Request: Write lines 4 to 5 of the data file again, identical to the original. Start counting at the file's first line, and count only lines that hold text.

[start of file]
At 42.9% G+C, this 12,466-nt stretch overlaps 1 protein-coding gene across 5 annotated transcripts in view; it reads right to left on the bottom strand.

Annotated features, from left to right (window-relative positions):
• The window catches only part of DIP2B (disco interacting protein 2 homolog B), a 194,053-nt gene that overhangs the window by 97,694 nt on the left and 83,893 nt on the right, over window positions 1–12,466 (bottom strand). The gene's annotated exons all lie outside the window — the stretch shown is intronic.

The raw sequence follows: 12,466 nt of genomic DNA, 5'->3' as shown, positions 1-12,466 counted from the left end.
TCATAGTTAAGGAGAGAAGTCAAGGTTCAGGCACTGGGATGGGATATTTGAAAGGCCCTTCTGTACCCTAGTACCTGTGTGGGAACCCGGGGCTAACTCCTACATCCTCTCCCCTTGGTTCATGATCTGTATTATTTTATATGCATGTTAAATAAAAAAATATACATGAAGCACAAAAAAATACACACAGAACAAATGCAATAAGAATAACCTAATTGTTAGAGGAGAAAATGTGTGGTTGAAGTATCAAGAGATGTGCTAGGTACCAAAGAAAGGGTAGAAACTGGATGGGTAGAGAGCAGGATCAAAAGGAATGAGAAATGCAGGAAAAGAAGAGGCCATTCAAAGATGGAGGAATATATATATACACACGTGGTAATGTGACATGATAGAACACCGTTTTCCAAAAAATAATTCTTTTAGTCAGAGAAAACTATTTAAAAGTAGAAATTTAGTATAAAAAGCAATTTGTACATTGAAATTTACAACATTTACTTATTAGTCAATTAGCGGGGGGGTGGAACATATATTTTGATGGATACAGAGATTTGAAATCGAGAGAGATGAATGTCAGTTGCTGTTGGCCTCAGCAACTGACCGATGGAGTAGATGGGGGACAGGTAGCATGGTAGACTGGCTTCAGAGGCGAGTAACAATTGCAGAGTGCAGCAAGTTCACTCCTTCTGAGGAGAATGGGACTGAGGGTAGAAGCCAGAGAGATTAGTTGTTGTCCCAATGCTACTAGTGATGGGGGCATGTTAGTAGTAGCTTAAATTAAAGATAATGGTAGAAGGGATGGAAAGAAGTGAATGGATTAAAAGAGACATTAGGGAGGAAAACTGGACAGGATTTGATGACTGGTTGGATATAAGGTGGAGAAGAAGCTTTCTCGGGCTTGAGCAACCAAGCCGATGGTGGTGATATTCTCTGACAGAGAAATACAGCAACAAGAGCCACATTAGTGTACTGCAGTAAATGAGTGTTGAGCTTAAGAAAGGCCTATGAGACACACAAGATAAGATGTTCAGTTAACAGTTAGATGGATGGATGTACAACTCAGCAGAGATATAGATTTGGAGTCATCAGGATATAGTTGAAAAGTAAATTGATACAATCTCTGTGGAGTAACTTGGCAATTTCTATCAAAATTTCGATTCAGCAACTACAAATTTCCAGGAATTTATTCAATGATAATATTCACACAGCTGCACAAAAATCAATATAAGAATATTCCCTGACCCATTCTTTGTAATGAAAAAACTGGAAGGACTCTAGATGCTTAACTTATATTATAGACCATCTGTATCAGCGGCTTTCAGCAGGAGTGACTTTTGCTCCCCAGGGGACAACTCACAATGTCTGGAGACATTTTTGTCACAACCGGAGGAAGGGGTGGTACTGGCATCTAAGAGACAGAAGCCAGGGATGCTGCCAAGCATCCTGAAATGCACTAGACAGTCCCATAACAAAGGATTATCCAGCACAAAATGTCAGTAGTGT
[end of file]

The raw sequence follows: 12,466 nt of genomic DNA, 5'->3' as shown, positions 1-12,466 counted from the left end.
TCATAGTTAAGGAGAGAAGTCAAGGTTCAGGCACTGGGATGGGATATTTGAAAGGCCCTTCTGTACCCTAGTACCTGTGTGGGAACCCGGGGCTAACTCCTACATCCTCTCCCCTTGGTTCATGATCTGTATTATTTTATATGCATGTTAAATAAAAAAATATACATGAAGCACAAAAAAATACACACAGAACAAATGCAATAAGAATAACCTAATTGTTAGAGGAGAAAATGTGTGGTTGAAGTATCAAGAGATGTGCTAGGTACCAAAGAAAGGGTAGAAACTGGATGGGTAGAGAGCAGGATCAAAAGGAATGAGAAATGCAGGAAAAGAAGAGGCCATTCAAAGATGGAGGAATATATATATACACACGTGGTAATGTGACATGATAGAACACCGTTTTCCAAAAAATAATTCTTTTAGTCAGAGAAAACTATTTAAAAGTAGAAATTTAGTATAAAAAGCAATTTGTACATTGAAATTTACAACATTTACTTATTAGTCAATTAGCGGGGGGGTGGAACATATATTTTGATGGATACAGAGATTTGAAATCGAGAGAGATGAATGTCAGTTGCTGTTGGCCTCAGCAACTGACCGATGGAGTAGATGGGGGACAGGTAGCATGGTAGACTGGCTTCAGAGGCGAGTAACAATTGCAGAGTGCAGCAAGTTCACTCCTTCTGAGGAGAATGGGACTGAGGGTAGAAGCCAGAGAGATTAGTTGTTGTCCCAATGCTACTAGTGATGGGGGCATGTTAGTAGTAGCTTAAATTAAAGATAATGGTAGAAGGGATGGAAAGAAGTGAATGGATTAAAAGAGACATTAGGGAGGAAAACTGGACAGGATTTGATGACTGGTTGGATATAAGGTGGAGAAGAAGCTTTCTCGGGCTTGAGCAACCAAGCCGATGGTGGTGATATTCTCTGACAGAGAAATACAGCAACAAGAGCCACATTAGTGTACTGCAGTAAATGAGTGTTGAGCTTAAGAAAGGCCTATGAGACACACAAGATAAGATGTTCAGTTAACAGTTAGATGGATGGATGTACAACTCAGCAGAGATATAGATTTGGAGTCATCAGGATATAGTTGAAAAGTAAATTGATACAATCTCTGTGGAGTAACTTGGCAATTTCTATCAAAATTTCGATTCAGCAACTACAAATTTCCAGGAATTTATTCAATGATAATATTCACACAGCTGCACAAAAATCAATATAAGAATATTCCCTGACCCATTCTTTGTAATGAAAAAACTGGAAGGACTCTAGATGCTTAACTTATATTATAGACCATCTGTATCAGCGGCTTTCAGCAGGAGTGACTTTTGCTCCCCAGGGGACAACTCACAATGTCTGGAGACATTTTTGTCACAACCGGAGGAAGGGGTGGTACTGGCATCTAAGAGACAGAAGCCAGGGATGCTGCCAAGCATCCTGAAATGCACTAGACAGTCCCATAACAAAGGATTATCCAGCACAAAATGTCAGTAGTGT